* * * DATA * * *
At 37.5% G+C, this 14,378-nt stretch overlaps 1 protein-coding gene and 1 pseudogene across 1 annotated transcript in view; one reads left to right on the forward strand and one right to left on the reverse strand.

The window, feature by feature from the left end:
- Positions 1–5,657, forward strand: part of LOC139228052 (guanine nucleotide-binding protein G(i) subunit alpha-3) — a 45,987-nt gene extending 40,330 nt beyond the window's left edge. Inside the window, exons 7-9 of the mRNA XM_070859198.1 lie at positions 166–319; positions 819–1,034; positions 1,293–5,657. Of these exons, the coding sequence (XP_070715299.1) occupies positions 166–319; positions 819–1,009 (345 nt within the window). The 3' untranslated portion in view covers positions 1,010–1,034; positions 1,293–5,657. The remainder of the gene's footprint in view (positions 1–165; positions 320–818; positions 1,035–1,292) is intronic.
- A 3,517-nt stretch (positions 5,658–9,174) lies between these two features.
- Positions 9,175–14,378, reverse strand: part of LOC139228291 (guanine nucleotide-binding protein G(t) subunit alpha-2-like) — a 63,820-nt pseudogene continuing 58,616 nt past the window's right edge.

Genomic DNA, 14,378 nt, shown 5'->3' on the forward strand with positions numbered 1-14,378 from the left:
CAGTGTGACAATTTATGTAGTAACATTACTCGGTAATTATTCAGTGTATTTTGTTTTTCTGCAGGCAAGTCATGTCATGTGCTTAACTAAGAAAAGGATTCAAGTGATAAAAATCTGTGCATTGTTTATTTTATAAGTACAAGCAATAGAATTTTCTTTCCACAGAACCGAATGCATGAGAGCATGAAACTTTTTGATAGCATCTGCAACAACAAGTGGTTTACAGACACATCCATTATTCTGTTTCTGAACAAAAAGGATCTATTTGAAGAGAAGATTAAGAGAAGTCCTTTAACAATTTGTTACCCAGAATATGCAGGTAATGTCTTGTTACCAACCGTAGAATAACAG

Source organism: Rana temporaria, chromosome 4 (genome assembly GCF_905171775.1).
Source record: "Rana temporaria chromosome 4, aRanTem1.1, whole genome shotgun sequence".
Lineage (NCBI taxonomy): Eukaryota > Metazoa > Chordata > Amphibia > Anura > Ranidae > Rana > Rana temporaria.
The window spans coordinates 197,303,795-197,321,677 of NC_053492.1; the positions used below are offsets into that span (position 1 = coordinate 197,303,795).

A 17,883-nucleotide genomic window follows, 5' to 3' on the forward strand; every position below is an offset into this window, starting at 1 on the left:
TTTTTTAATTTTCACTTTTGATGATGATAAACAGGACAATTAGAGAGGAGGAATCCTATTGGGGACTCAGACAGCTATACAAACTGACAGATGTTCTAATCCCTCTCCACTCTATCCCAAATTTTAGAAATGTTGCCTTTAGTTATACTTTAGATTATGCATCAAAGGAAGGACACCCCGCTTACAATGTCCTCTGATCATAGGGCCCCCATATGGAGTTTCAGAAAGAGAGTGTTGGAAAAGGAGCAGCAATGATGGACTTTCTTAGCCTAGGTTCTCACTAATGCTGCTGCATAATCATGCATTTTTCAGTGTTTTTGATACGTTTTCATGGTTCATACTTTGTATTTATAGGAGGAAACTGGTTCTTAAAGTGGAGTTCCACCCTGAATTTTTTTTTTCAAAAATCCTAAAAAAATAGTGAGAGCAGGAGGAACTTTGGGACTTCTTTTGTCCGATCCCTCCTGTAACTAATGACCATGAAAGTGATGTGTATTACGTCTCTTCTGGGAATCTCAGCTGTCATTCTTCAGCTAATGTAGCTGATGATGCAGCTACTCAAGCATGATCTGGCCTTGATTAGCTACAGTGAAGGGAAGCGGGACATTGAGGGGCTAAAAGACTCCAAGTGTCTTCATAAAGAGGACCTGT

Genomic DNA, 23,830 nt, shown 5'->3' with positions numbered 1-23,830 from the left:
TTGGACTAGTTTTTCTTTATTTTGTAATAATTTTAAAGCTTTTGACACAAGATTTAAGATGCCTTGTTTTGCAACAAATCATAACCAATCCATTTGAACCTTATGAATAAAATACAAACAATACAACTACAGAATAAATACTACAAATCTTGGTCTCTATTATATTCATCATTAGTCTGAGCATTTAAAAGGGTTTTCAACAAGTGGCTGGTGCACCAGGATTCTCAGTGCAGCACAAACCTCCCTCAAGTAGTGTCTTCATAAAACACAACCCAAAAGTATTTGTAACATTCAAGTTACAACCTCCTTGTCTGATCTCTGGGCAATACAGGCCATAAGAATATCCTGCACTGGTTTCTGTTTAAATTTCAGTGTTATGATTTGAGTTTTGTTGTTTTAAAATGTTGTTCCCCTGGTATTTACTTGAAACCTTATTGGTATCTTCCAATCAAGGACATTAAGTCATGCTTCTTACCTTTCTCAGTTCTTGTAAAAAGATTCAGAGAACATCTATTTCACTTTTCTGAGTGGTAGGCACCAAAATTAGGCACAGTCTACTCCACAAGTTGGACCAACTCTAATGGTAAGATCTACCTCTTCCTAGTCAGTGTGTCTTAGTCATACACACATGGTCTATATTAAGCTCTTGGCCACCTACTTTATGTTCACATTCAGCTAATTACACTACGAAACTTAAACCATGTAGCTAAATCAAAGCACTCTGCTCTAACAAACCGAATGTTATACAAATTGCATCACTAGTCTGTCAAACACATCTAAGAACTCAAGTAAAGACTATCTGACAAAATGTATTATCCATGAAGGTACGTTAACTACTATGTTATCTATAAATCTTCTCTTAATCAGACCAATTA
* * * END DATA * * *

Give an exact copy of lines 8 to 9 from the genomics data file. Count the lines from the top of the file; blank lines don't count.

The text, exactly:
Source organism: Rana temporaria, chromosome 4 (genome assembly GCF_905171775.1).
Source record: "Rana temporaria chromosome 4, aRanTem1.1, whole genome shotgun sequence".